# Thread: Calc III...position and acceleration vectors

1. ## Calc III...position and acceleration vectors

This is probably easy but I am completely stumped.

Given that the acceleration vector is a(t)=(-9cos(-3t))I+(-9sin(-3t))J+(-5t)K, the initial velocity is v(0)=I+K, and the initial position vector is X(0)=I+J+K, compute:
A. The velocity vector v(t)=_____I+_____J+_____K
B. The position vector X(t)=_____I+_____J+_____K

*note the coefficients in your answer must be entered in the form of the expressions in the variable t

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If the acceleration vector is the derivative of the velocity vector then would you just integrate to work backwards? I tried that but was wrong.

2. That certainly should work! What, exactly did you try?

You are told that the acceleration vector is $\displaystyle (-9cos(-3t))i+ (-9sin(3t))j-5tk$ (which, by the way, because cosine is an "even" function and sine an "odd" function, is the same as $\displaystyle -9 cos(3t)i- 9sin(3t)j- 5tk$). What did you get when you integrated? How did you use the fact that V(0)= i+ k?

3. Originally Posted by HallsofIvy
That certainly should work! What, exactly did you try?

You are told that the acceleration vector is $\displaystyle (-9cos(-3t)i+ (-9sin(3t)j-5tk$ (which, by the way, because cosine is an "even" function and sine an "odd" function, is the same as $\displaystyle 9 cos(3t)i- 9sin(3t)j- 5tk$). What did you get when you integrated? How did you use the fact that V(0)= i+ k?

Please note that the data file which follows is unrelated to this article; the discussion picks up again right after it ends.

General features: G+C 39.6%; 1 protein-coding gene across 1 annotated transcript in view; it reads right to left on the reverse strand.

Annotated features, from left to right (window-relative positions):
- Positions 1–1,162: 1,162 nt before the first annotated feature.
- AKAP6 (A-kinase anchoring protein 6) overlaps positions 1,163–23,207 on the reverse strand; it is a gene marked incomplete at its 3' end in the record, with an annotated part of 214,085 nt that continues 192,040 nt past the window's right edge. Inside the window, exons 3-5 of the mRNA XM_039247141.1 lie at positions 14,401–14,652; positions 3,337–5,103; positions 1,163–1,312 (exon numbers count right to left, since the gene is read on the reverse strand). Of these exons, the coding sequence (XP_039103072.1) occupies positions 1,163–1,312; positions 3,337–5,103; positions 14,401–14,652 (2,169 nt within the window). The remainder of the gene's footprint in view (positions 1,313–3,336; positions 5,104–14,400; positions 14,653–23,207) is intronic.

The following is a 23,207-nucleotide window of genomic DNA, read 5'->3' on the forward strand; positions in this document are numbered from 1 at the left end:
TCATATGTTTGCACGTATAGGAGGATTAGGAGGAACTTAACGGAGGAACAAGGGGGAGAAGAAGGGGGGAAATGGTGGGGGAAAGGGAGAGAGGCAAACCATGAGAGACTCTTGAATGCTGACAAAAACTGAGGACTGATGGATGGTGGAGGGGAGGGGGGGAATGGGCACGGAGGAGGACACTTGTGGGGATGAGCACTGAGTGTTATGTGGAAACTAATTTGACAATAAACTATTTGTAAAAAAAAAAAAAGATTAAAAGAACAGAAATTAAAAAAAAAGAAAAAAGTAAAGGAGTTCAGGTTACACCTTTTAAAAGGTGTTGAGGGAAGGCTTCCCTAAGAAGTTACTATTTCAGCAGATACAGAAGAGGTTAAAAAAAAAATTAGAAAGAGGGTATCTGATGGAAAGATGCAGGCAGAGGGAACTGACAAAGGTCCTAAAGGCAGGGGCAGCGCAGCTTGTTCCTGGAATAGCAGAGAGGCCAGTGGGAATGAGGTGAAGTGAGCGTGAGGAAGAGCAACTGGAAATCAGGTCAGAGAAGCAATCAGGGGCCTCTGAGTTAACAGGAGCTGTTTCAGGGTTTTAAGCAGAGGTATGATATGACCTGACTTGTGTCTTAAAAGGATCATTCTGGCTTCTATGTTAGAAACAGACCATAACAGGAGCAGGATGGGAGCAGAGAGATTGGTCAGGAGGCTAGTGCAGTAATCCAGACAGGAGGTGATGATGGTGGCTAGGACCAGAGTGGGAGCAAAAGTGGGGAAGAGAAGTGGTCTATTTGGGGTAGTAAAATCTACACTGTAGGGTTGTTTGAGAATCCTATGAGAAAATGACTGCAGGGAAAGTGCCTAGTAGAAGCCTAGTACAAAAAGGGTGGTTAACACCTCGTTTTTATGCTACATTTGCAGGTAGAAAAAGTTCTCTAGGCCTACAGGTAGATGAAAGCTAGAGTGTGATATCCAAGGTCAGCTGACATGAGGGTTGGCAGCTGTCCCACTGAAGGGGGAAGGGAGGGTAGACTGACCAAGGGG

@HallsofIvy: You have a typo. Since sine is an odd function we have that -9sin(-3t) = +9sin(3t). Since cosine is an even function we have that -9cos(-3t) = -9cos(3t). So the overall acceleration function is:
-9cos(3t)*i + 9sin(3t)*j - 5t*k

-Dan

4. That's where I must be getting messed up because I know I need to find a constant, but where does it go? When I integrate I get (-3sin(3t))I+(-3cos(3t))J+(-5/2 t^2)K if I plug in 0 for t then I get -3 but I am getting confused....ugg

5. Originally Posted by topsquark
@HallsofIvy: You have a typo. Since sine is an odd function we have that -9sin(-3t) = +9sin(3t). Since cosine is an even function we have that -9cos(-3t) = -9cos(3t). So the overall acceleration function is:
-9cos(3t)*i + 9sin(3t)*j - 5t*k

-Dan
Thanks, I have fixed that.

6. Originally Posted by operaphantom2003
That's where I must be getting messed up because I know I need to find a constant, but where does it go? When I integrate I get (-3sin(3t))I+(-3cos(3t))J+(-5/2 t^2)K if I plug in 0 for t then I get -3 but I am getting confused....ugg
First, "if I plug in 0 for t then I get -3" indicates a serious misunderstanding! This is a vector function. If you plug in any number for t, you should get a vector, NOT a number! When you put t= 0 in what you have, you should get 0i- 3j+ 0k= -3j, not -3.

You had to do three integrations, didn't you, one for each component? You need a constant for each integration.